Bad Apples Keep Rolling Back to Like-Minded Firms
One might ask how it is possible that financial advisors with infractions on their record make their way back into the industry after being fired from reputable firms. One potential answer – they are being recruited into a small number of firms where the main goal is to be perpetually immoral.
Such bad apples exist in all pockets of society, and in the advice business – where the term "advisor" can apply to anyone from a family office chief executive to someone selling penny stocks – their numbers are actually relatively few. In a country where around 20% of the population has a criminal record, a new study has found that nearly 7% of advisors have misconduct records.
Mark Egan, an associate professor at the University of Chicago’s Booth School of Business who helped conduct a study into advisor misconduct, says his team found evidence there are firms which specialize in recruiting advisors who have the misconduct label attached to their professional file.
“These advisors are hired by firms that already employ other advisors with blemishes on their records,” says Egan. “On average, the firms are smaller, less reputable and pay less.” The report cited most of these advisors as making $15,000 less per year.
Starkly different in nature to mainstream wealth management firms, these boiler rooms are more akin to the shakedown operations depicted in films such as the Wolf of Wall Street.
According to the study, the advisors in these firms tend to prey on clients who are not financially savvy, uneducated, and wealthy retirees. Most of these firms are less likely to fire advisors who engage in misconduct again and again.
But time may be running out for firms and advisors who target unsophisticated investors, as Finra continues its mission to keep insubordinate advisors at bay.
In 2013, Finra launched a High Risk Broker initiative to identify individuals for targeted, expedited investigation. By 2015, Finra permanently barred close to 500 individuals and 25 firms from the industry.
“Finra keeps close tabs on potentially high-risk registered persons and the firms that hire them,” says Finra’s director of media relations, Ray Pellecchia.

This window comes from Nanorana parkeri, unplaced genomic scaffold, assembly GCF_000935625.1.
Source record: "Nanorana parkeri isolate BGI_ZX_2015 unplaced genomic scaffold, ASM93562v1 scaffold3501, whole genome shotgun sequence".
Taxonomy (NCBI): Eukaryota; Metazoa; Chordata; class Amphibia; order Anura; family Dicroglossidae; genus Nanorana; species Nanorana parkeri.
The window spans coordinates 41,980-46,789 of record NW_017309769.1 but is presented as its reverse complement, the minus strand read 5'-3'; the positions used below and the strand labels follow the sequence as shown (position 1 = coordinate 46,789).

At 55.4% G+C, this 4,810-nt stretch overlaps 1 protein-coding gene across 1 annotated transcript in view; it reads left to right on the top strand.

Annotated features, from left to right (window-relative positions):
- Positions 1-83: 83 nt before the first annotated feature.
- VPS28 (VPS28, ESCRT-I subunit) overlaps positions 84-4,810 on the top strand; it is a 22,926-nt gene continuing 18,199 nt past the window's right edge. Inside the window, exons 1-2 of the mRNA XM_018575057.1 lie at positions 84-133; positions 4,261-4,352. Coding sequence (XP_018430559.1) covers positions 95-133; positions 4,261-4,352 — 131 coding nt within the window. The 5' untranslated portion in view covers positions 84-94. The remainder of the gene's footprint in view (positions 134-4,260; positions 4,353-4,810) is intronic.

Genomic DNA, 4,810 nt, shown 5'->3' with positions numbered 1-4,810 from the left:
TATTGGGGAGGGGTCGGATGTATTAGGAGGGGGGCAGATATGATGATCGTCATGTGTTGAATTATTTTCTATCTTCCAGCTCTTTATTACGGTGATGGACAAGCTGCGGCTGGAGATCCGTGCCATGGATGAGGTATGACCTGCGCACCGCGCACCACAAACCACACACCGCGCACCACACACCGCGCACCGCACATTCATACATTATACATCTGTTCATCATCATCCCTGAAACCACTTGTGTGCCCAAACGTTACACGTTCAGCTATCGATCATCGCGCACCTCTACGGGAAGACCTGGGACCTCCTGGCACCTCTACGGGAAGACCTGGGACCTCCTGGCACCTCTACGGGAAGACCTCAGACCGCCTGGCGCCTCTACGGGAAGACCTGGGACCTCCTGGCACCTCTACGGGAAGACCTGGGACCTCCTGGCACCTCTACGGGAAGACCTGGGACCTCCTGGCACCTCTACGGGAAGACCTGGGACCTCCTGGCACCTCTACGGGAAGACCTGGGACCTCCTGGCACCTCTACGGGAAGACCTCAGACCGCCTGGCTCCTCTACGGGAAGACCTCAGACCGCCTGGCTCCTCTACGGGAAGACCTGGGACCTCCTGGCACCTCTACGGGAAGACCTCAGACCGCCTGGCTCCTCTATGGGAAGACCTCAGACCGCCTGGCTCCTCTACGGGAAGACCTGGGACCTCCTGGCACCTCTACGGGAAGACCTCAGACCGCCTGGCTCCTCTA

The organization uses a number of methods, including sophisticated data mining analytics and near-real-time analysis of incoming tips, complaints and ongoing field examinations.
“We monitor broker migration, especially from firms with regulatory issues or those that withdraw their registration due to, among other things, regulatory scrutiny,” says Pellecchia.
Finra requires that all registered advisors reveal customer complaints, arbitrations, regulatory actions, employment terminations, bankruptcy filings and judicial proceedings.
Pellecchia added that not all disclosures indicate regulatory problems. “For example, an arbitration complaint that has been dismissed is still disclosed,” says Pellecchia. “And a single disclosure over a long career is not per se indicative of a regulatory problem.”
Researchers of the study, Market for Financial Adviser Misconduct, created a database that kept tabs on 644,277 current registered advisors and 638,528 previously registered advisors in the United States between the years of 2005 to 2015; some 1.2 million individuals in total.
The study observed each advisor’s registrations, licenses, industry exams they passed, and employment history in the financial services industry, some dating back more than 10 years. The data also tracked any disclosure filed, including customer disputes, disciplinary events, as well as personal bankruptcy and other financial difficulties.
“In the year following a misconduct disclosure, 48% of advisors leave their job,” says Egan. “Forty-four percent of those advisors who leave their job after misconduct are rehired within one year – typically in the same state and in the same county. In total, 73% of advisors [with misconduct disclosures] remain active in the industry in the year following misconduct.”